• debouch •
dee-bush • Hear it!
Part of Speech: Verb
Meaning: To issue forth, to come out of a narrowly confining space into a larger one or through a bottleneck.
Notes: The word for the place where something debouches is used so seldom, it still carries its French diacritics and accentuation: débouché pronounced [de-bu-shay]. The alternative is debouchment, which you may pronounce in either the French or English manner. This noun also serves as a more elegant if more snooty word for "mouth of a river".
In Play: One of the stranger expressions we use and seem to understand is "the river empties into the sea". Actually, very few rivers are ever seen empty; rivers debouch into seas and oceans: "The Mississippi River debouches into the Gulf of Mexico." Armies may debouch through enemy lines if they break through a small hole and disperse on the other side: "Our troops exultantly debouched the enemy line only to advance on a cliff with a 100-foot drop!"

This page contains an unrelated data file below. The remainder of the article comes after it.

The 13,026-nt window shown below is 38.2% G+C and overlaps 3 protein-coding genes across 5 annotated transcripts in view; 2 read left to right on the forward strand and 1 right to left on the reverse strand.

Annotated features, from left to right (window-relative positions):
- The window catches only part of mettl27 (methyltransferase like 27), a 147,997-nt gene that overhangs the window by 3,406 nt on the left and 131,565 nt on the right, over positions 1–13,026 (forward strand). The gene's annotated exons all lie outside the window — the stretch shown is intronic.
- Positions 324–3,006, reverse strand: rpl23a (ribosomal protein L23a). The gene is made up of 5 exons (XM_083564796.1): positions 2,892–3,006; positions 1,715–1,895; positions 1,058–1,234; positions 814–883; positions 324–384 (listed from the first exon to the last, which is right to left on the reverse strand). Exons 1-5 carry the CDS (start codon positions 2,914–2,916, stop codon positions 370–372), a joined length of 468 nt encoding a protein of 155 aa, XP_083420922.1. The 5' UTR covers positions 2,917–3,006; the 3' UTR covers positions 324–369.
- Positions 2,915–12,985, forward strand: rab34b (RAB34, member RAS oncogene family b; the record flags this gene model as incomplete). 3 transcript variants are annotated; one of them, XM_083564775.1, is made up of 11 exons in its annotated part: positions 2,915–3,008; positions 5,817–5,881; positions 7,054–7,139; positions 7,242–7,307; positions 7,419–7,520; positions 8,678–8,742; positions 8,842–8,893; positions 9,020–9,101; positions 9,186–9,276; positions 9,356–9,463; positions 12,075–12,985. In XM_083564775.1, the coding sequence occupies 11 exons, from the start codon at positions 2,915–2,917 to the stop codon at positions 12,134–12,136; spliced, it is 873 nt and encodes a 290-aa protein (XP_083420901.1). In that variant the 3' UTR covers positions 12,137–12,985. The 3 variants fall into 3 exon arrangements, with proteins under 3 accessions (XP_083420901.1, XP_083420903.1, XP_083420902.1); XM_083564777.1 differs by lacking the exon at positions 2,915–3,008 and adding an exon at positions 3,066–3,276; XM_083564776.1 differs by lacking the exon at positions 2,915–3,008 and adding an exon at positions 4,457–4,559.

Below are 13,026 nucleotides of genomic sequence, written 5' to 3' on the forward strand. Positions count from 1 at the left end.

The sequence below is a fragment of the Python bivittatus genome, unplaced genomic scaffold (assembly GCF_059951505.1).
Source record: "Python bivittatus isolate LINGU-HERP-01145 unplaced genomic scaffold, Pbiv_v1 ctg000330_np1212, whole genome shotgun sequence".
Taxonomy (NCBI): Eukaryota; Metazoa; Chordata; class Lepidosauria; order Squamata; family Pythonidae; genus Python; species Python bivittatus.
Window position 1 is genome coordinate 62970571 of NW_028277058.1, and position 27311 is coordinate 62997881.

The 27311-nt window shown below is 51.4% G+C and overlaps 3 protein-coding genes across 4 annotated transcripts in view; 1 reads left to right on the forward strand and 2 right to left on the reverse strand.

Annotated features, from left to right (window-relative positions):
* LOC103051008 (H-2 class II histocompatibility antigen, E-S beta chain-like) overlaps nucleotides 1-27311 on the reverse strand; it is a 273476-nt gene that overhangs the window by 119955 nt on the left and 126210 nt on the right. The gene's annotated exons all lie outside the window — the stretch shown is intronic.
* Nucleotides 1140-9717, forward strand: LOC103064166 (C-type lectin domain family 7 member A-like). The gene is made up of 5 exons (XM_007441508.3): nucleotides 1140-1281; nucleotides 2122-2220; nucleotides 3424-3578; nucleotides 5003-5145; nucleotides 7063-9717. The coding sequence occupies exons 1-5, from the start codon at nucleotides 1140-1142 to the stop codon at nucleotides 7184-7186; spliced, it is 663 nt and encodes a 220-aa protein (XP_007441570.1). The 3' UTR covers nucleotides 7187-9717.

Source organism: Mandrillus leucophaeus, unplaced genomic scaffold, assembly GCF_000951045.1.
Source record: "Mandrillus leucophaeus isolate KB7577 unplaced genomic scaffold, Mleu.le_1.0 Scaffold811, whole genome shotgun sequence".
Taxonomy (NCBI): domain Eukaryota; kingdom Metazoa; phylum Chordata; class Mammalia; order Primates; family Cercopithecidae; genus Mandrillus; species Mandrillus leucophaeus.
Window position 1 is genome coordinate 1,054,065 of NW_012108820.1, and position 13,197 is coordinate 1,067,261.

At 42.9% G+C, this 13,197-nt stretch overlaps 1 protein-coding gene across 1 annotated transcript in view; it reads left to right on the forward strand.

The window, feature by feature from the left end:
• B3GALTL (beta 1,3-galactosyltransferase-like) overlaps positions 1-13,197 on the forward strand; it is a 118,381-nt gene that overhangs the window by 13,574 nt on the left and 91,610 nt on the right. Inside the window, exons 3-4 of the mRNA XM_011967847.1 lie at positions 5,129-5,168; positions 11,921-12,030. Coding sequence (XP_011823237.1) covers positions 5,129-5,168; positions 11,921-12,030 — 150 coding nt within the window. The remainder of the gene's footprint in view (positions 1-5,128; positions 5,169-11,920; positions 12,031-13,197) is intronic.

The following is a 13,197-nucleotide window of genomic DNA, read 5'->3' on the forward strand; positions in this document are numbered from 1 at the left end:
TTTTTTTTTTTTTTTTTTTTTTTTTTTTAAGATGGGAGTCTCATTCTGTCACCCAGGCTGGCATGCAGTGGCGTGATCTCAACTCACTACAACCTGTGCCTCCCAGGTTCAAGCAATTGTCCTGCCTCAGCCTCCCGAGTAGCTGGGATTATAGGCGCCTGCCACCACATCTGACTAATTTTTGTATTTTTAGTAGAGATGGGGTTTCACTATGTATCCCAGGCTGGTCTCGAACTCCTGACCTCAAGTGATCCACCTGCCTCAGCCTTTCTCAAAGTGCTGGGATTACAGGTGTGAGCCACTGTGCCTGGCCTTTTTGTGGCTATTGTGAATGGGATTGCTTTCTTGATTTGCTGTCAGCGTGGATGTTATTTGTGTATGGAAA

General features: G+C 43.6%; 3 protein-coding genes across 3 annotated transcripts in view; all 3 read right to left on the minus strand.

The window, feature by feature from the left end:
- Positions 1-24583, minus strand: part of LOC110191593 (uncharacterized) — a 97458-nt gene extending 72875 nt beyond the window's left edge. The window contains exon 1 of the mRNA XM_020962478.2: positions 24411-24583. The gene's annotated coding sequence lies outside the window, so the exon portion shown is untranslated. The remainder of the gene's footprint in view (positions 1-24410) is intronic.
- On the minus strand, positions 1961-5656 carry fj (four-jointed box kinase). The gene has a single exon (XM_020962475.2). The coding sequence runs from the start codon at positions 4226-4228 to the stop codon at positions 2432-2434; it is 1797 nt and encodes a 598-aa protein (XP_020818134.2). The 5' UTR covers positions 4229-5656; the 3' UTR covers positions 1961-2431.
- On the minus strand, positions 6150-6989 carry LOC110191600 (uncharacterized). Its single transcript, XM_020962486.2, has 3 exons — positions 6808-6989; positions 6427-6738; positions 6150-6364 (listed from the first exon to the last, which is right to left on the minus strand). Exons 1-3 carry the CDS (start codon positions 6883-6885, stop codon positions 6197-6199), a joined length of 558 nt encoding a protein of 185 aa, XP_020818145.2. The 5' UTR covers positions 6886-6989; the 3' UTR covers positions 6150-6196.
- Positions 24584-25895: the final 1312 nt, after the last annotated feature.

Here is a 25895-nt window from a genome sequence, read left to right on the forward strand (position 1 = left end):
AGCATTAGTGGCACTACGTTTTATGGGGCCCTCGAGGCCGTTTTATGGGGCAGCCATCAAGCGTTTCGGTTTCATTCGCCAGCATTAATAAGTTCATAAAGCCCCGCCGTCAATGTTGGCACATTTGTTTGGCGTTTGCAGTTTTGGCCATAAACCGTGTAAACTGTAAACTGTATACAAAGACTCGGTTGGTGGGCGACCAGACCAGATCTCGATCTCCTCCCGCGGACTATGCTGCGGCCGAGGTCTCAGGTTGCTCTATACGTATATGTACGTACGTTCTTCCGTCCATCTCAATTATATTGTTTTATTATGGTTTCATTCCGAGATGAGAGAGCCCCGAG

Word History: Today's Good Word obviously is a loaner from French déboucher, a verb made up of dé "(out) of" + bouche "mouth". Bouche is from Latin bucca "cheek, mouth", itself borrowed for English buccal "pertaining to the cheek". English buckle comes from Old French boucle, originally the Latin diminutive of bucca, buccula "little cheek, cheek strap (of a helmet)". (Let us debouch a deluge of gratitude on Suzanne Williams, Florida photographer, for suggesting this delightful and useful word.)
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